Purpose of review: Pregnancy is a time of significant cardiovascular change. Echocardiography is the primary imaging modality used to assess cardiovascular anatomy and physiology during pregnancy. Both two-dimensional (2D) echocardiography and advanced cardiac ultrasound modalities play pivotal roles in identifying and monitoring these changes, especially in women with preexisting or new cardiac disease. This paper reviews the role of echocardiography and advanced cardiac ultrasound during normal pregnancy and pregnancy complicated by hypertensive disorders, valvular disorders, and cardiomyopathy. It also examines the role of echocardiography in guiding decisions about delivery. Recent findings: The data establishing normal echo parameters during pregnancy are inconsistent. In addition, there is limited research exploring the role of advanced cardiac ultrasound modalities, such as tissue Doppler imaging or speckle tracking echocardiography, in assessing cardiac function during pregnancy. What data there are suggest that these advanced modalities can be used to identify subclinical changes before traditional echocardiography can, and thus have clear utility in identifying early abnormal cardiac responses to pregnancy. Summary: Echocardiography is the modality of choice for imaging the heart in pregnant women. Advanced ultrasound modalities increasingly play a role in identifying abnormal adaptations to pregnancy and detecting subclinical changes. This, in turn, can help promote a healthy pregnancy for both mother and fetus.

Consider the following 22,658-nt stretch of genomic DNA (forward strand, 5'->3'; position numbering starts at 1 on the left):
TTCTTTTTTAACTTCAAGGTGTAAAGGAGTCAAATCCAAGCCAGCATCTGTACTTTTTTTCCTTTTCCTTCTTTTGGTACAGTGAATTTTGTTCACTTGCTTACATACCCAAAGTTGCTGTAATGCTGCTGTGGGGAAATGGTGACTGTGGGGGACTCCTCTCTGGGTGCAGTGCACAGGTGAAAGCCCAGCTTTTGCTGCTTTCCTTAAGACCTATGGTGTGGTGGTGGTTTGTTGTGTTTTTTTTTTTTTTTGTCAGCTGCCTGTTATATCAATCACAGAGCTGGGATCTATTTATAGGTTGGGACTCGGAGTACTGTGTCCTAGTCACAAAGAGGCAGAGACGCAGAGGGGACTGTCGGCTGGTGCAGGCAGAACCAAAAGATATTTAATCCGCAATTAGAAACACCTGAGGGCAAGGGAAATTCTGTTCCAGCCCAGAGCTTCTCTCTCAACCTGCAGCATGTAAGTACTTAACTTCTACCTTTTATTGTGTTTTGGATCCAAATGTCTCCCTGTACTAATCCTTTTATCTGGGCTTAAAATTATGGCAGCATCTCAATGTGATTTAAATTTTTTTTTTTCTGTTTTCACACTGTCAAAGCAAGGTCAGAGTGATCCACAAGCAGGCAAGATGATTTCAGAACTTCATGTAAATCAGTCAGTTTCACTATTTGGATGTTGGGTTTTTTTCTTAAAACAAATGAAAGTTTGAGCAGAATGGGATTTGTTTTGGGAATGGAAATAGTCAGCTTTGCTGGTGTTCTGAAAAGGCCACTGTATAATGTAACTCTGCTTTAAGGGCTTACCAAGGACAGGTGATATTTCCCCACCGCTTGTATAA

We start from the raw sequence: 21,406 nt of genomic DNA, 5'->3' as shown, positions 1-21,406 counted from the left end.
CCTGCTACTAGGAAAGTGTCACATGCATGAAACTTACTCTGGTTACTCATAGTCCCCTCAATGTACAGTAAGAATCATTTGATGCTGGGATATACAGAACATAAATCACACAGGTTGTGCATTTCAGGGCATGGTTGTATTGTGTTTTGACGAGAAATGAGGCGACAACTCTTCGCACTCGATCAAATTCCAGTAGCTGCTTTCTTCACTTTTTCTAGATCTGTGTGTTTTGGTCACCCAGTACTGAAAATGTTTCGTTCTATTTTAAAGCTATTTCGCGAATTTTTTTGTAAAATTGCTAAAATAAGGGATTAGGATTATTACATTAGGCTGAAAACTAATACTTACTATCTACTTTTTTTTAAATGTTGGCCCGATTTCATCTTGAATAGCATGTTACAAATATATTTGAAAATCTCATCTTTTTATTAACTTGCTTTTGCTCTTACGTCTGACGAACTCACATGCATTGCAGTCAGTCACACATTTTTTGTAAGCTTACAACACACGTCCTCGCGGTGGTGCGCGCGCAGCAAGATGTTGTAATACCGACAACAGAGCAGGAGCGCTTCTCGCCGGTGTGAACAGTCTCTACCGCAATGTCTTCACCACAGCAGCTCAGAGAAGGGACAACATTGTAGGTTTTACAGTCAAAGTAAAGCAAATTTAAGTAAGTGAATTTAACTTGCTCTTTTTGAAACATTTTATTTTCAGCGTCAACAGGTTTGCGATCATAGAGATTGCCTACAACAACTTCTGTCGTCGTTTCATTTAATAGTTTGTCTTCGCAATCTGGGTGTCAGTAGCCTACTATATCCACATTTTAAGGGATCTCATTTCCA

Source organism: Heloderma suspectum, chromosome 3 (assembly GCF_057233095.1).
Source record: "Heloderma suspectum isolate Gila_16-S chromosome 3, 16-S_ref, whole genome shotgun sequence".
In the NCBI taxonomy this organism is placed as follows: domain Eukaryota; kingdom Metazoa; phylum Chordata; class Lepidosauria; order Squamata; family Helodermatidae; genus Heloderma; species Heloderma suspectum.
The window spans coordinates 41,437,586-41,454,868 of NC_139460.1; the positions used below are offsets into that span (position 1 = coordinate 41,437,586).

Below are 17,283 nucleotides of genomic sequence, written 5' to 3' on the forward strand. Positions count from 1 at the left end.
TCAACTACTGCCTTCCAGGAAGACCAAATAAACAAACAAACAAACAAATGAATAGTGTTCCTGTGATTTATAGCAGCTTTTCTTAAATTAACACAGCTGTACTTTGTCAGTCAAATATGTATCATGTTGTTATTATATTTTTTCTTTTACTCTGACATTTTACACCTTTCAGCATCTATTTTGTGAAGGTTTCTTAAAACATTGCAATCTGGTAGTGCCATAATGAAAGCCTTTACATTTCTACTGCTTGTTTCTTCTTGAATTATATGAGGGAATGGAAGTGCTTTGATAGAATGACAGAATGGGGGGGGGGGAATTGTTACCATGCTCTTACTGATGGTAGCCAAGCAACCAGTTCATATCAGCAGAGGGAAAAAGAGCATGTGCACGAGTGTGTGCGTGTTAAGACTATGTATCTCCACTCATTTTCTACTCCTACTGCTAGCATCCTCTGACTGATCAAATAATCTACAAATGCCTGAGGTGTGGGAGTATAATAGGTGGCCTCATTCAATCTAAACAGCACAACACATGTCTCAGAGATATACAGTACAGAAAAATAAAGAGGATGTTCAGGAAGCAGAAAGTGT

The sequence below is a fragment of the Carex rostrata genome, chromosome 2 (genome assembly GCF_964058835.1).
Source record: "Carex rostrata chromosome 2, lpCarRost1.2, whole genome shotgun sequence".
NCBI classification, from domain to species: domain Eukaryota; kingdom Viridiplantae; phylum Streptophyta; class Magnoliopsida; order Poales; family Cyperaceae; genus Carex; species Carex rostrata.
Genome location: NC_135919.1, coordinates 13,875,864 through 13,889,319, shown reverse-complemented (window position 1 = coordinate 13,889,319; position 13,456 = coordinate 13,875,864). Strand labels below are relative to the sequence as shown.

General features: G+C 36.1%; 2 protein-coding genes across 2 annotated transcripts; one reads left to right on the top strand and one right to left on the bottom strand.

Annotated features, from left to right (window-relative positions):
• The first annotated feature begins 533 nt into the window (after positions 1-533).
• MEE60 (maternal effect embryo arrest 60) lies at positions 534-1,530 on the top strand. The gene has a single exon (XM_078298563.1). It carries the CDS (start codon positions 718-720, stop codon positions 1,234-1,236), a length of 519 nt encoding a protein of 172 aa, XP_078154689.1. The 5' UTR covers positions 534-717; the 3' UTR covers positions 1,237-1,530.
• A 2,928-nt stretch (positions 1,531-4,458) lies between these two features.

|Current Treatment Options in Cardiovascular Medicine
|Published - Nov 1 2019
- Advanced cardiac ultrasound
- Hypertensive disorders of pregnancy
- Valvular disease
ASJC Scopus subject areas
- Cardiology and Cardiovascular Medicine